# Poisson Distribution

The **Poisson distribution** is the probability distribution of the number of events occurring in a given time period, given the average number of times the event occurs over a period. It is especially useful for scheduling, as it gives information about the number of likely visitors over a certain interval, and has applications to various other areas such as biology (especially mutation detection), finance, disaster readiness, and any other situation in which events are time-independent.

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## Conditions for use

The Poisson distribution is applicable only when several conditions hold:

- An event can occur any number of times (or effectively so) during a time period.
- Events occur independently: in other words, if an event occurs, it does not affect the probability of another event occurring in the same time period.
- The rate of occurrence is constant; that is, the rate does not change based on time.
- The probability of an event occurring is proportional to the length of the time period. For example, it should be twice as likely for an event to occur in a 2 hour time period than it is for an event to occur in a 1 hour period.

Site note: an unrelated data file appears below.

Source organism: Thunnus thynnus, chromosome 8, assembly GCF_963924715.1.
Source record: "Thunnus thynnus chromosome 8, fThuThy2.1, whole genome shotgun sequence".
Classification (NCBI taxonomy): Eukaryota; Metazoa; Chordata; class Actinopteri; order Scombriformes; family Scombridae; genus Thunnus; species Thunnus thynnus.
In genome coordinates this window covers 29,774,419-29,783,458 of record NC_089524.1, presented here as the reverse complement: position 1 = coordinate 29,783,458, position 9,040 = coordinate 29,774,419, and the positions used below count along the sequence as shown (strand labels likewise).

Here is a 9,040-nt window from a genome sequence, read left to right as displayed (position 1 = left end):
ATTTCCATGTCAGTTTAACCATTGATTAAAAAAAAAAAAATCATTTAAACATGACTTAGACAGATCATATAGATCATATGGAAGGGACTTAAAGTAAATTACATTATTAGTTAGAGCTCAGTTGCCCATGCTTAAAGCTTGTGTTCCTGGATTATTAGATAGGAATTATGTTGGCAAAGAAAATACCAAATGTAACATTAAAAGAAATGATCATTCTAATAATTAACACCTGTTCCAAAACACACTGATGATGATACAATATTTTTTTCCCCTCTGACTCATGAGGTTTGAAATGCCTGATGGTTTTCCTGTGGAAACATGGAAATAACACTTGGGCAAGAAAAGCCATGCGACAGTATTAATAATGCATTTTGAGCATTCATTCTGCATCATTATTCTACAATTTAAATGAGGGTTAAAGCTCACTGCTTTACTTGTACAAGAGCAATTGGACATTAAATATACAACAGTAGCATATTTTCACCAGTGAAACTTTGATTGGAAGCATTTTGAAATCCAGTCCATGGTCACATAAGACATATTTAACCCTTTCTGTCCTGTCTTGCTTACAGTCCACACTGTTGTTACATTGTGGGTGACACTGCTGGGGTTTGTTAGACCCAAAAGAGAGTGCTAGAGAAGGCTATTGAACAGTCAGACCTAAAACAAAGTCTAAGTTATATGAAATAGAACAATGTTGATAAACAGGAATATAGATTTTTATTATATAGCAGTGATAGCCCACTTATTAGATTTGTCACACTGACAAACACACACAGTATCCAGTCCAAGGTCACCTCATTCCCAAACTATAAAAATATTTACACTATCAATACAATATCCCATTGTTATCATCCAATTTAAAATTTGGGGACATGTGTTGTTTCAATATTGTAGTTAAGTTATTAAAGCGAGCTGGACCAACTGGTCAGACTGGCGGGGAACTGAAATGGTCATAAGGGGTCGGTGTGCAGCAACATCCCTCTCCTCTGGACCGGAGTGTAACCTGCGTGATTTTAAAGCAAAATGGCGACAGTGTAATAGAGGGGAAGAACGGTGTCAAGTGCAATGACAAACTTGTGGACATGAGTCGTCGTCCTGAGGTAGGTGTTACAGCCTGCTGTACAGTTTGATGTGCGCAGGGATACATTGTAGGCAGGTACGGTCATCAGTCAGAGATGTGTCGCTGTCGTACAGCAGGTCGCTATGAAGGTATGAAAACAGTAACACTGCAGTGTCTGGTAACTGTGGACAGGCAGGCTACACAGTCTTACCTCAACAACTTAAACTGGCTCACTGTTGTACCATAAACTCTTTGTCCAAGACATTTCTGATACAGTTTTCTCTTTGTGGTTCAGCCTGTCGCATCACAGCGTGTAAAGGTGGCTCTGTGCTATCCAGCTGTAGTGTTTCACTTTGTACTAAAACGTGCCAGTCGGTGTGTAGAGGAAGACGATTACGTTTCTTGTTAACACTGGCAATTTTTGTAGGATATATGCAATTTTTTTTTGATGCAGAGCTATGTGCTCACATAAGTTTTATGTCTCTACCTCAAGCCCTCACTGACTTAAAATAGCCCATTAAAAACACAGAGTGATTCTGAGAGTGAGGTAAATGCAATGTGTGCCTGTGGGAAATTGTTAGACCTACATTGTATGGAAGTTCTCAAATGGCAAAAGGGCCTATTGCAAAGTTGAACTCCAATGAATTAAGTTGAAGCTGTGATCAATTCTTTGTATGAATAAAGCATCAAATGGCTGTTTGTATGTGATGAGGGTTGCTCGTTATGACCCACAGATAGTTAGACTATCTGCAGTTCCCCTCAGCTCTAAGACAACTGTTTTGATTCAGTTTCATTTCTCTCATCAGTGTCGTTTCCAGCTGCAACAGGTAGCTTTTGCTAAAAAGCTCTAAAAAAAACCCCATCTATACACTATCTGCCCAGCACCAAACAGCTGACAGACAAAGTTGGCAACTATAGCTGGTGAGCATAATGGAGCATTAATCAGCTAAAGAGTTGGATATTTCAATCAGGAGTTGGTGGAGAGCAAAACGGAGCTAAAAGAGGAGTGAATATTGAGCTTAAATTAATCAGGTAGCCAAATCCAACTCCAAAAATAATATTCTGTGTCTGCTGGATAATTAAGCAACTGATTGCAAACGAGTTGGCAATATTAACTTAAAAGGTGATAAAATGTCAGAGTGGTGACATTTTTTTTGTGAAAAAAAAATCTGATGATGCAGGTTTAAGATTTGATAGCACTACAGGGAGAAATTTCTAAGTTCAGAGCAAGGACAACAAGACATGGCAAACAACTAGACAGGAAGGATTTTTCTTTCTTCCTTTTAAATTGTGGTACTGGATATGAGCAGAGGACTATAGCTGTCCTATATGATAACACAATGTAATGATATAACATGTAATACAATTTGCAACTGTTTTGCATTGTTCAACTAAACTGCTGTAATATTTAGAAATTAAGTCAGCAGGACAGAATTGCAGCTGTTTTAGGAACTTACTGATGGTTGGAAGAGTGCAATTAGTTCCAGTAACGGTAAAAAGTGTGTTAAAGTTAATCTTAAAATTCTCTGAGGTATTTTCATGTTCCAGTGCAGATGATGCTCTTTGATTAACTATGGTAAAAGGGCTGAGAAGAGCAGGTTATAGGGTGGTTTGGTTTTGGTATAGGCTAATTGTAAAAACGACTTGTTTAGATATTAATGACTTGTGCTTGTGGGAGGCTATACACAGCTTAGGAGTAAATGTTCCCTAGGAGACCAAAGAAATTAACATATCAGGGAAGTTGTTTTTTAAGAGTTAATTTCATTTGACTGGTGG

Also Poisson distribution can be thought of as the limiting case of binomial distribution .If n be the number of trials and p be the probablity of a success in a binomial distribution .The product n*p= constant ,n tends to infinity and p tends to 0 are the conditions when a binomial distribution behaves like a poisson distribution .We can prove this by considering the fact that convergence in Moment generating functions implies convergence in distribution .

For example, the Poisson distribution is appropriate for modelling the number of phone calls an office would receive during the noon hour, if they know that they average 4 calls per hour during that time period.

- The events are effectively independent, since there is no reason to expect a caller to affect the chances of another person calling,
- the occurrence rate may be assumed to be constant,
- and it is reasonable to assume that (for example) the probability of getting a call in the first half hour is the same as the probability of getting a call in the final half hour.